Is Bucks County at risk after Delaware River chemical spill ? What we know about drinking water

·4 min read

Aqua Pennsylvania is saying it's Lower Bucks County customers do not need to avoid tap water following Friday's chemical spill into a creek near the Delaware River in Bristol.

"Our operations team immediately shut down the intake to our Bristol water system, as soon as we learned of the chemical spill preventing customer exposure to hazardous materials,," the company said in a text message Sunday night.

Officials said they are not seeing any of the chemicals from the spill in its drinking water supply. Aqua officials are continuing to monitor the situation with state and federal agencies and it would reopen its intake only when its confident that the source water is safe for customers, the text message said.

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Meanwhile on Sunday Philadelphia issued drinking water advisory suggesting its residents may want to switch to bottled water for cooking and drinking. The announcement resulted in a run on bottled water in supermarkets in and around the city, including Bucks County.

Waterfront Park, along the Delaware River, in Bristol Borough, on Wednesday, Dec. 30, 2020.
Waterfront Park, along the Delaware River, in Bristol Borough, on Wednesday, Dec. 30, 2020.

Later Sunday, the Philadelphia Water Department said it was "confident tap water from the Baxter Drinking Water Treatment Plant will remain safe to drink and use at least through 11:59 p.m. Monday," based on the time it will take river water that entered the Baxter intakes early Sunday morning to move through treatment and water mains before reaching customers.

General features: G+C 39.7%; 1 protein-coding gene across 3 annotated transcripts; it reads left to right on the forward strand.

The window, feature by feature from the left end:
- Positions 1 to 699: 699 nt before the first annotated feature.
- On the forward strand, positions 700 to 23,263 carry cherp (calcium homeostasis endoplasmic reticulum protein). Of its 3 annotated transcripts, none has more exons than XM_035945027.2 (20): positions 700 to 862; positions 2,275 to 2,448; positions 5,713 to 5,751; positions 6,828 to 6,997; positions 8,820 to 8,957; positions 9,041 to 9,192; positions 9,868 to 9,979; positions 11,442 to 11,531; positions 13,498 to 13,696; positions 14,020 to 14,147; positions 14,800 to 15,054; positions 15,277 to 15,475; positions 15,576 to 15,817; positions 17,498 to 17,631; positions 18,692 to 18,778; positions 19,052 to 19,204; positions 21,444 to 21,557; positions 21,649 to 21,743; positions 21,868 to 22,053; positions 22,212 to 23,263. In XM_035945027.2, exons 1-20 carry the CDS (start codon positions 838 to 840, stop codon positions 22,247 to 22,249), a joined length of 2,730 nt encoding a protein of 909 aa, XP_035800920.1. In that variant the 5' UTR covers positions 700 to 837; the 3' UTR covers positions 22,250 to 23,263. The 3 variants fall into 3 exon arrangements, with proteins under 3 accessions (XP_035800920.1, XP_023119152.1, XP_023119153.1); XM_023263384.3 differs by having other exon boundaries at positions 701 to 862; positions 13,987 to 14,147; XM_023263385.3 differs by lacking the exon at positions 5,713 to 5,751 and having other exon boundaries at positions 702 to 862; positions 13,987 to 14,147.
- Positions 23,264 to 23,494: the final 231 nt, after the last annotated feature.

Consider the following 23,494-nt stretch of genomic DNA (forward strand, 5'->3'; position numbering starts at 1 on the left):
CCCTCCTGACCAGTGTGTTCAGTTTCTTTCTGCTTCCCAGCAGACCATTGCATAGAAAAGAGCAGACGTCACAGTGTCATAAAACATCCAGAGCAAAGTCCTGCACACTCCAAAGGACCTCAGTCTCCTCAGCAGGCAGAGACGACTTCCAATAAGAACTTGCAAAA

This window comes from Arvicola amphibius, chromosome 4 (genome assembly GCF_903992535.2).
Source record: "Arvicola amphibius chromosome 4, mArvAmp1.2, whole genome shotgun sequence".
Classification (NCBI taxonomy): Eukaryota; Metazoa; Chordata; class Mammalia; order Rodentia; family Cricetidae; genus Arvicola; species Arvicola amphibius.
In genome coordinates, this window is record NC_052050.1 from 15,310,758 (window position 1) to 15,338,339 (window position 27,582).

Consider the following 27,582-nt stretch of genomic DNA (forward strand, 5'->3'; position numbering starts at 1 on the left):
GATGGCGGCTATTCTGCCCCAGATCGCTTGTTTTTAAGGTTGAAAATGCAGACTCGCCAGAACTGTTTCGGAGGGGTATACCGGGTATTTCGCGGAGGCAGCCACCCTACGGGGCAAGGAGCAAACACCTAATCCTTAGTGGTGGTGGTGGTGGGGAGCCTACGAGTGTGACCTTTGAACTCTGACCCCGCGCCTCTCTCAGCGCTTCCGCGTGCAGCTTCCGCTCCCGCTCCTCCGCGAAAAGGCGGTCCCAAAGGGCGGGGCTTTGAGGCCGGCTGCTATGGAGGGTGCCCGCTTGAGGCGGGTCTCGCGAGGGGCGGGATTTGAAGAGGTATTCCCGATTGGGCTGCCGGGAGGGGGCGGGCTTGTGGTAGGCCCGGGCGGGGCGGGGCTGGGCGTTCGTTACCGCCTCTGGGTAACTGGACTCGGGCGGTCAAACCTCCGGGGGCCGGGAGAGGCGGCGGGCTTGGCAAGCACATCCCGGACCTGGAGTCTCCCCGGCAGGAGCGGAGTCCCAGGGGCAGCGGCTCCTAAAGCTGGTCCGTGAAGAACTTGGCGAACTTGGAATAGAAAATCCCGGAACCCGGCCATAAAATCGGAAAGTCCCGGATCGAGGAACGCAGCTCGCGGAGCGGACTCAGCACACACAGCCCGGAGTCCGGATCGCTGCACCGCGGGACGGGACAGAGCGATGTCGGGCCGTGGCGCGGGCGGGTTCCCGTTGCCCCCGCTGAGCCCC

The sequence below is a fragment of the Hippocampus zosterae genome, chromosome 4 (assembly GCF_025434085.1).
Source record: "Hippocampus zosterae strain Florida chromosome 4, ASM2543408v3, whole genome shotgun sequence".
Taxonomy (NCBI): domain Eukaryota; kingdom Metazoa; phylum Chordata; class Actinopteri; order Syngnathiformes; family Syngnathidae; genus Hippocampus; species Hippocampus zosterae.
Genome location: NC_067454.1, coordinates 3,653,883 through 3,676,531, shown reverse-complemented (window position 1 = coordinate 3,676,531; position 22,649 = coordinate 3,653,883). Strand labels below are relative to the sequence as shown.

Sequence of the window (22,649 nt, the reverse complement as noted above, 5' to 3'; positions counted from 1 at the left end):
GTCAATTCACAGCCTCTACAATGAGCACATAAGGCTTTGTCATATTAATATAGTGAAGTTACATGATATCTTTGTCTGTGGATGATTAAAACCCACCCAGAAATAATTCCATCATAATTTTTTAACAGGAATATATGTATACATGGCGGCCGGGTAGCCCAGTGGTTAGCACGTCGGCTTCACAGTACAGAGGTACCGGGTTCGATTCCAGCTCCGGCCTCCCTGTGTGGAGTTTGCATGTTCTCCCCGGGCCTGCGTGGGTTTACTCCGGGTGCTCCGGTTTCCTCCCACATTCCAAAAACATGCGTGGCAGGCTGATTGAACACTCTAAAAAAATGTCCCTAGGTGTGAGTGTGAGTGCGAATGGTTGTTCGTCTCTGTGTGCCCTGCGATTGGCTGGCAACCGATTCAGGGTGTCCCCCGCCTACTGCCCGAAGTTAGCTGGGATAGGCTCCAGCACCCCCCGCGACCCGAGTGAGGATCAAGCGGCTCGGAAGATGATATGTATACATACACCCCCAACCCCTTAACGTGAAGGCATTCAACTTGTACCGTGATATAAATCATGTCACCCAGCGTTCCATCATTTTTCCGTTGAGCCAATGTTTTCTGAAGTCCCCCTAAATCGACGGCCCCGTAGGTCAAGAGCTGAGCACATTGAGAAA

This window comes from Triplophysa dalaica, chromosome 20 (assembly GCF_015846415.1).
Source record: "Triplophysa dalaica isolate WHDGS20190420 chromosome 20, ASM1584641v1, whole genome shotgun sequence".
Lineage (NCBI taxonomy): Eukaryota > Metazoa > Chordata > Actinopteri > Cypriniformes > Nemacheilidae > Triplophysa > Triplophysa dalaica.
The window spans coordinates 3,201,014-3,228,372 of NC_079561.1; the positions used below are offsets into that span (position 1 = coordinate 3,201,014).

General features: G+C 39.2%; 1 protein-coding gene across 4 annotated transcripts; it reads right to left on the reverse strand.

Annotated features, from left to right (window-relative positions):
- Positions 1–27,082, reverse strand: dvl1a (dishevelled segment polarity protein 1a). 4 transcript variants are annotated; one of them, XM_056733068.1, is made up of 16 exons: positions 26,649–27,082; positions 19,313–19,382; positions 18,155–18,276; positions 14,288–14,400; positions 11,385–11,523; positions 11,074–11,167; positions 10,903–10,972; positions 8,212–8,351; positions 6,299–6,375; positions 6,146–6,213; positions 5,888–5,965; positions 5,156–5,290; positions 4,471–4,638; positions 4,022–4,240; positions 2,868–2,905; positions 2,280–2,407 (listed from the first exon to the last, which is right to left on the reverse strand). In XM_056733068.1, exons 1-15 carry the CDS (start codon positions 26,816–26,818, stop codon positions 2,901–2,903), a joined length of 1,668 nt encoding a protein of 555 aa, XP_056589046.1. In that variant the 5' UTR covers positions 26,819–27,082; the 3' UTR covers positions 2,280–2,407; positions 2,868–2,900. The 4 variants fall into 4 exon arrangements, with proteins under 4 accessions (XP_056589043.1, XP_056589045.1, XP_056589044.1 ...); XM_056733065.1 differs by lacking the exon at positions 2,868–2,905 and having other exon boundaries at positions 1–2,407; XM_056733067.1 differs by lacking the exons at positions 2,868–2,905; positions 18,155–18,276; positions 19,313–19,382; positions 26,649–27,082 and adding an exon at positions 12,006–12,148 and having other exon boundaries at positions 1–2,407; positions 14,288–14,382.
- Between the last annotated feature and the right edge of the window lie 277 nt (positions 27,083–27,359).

Officials said there was no need to buy water as there is no risk to tap water at this time. Further testing will be done.

The Brown's Shoprite in Bensalem was nearly out of bottled water Sunday afternoon. Supermarket shelves in Lower Bucks were empty Sunday afternoon after Philadelphia officials issued a drinking water advisory after chemicals that spilled in Bristol entered a Delaware River tributary.  Aqua Pennsylvania, which supplies water in Lower Bucks said the spill has not impacted system.
The Brown's Shoprite in Bensalem was nearly out of bottled water Sunday afternoon. Supermarket shelves in Lower Bucks were empty Sunday afternoon after Philadelphia officials issued a drinking water advisory after chemicals that spilled in Bristol entered a Delaware River tributary. Aqua Pennsylvania, which supplies water in Lower Bucks said the spill has not impacted system.
The Brown's Shoprite in Bensalem was nearly out of bottled water Sunday afternoon. Supermarket shelves in Lower Bucks were empty Sunday afternoon after Philadelphia officials issued a drinking water advisory after chemicals that spilled in Bristol entered a Delaware River tributary.  Aqua Pennsylvania, which supplies water in Lower Bucks said the spill has not impacted system.
The Brown's Shoprite in Bensalem was nearly out of bottled water Sunday afternoon. Supermarket shelves in Lower Bucks were empty Sunday afternoon after Philadelphia officials issued a drinking water advisory after chemicals that spilled in Bristol entered a Delaware River tributary. Aqua Pennsylvania, which supplies water in Lower Bucks said the spill has not impacted system.

Is my water safe to use?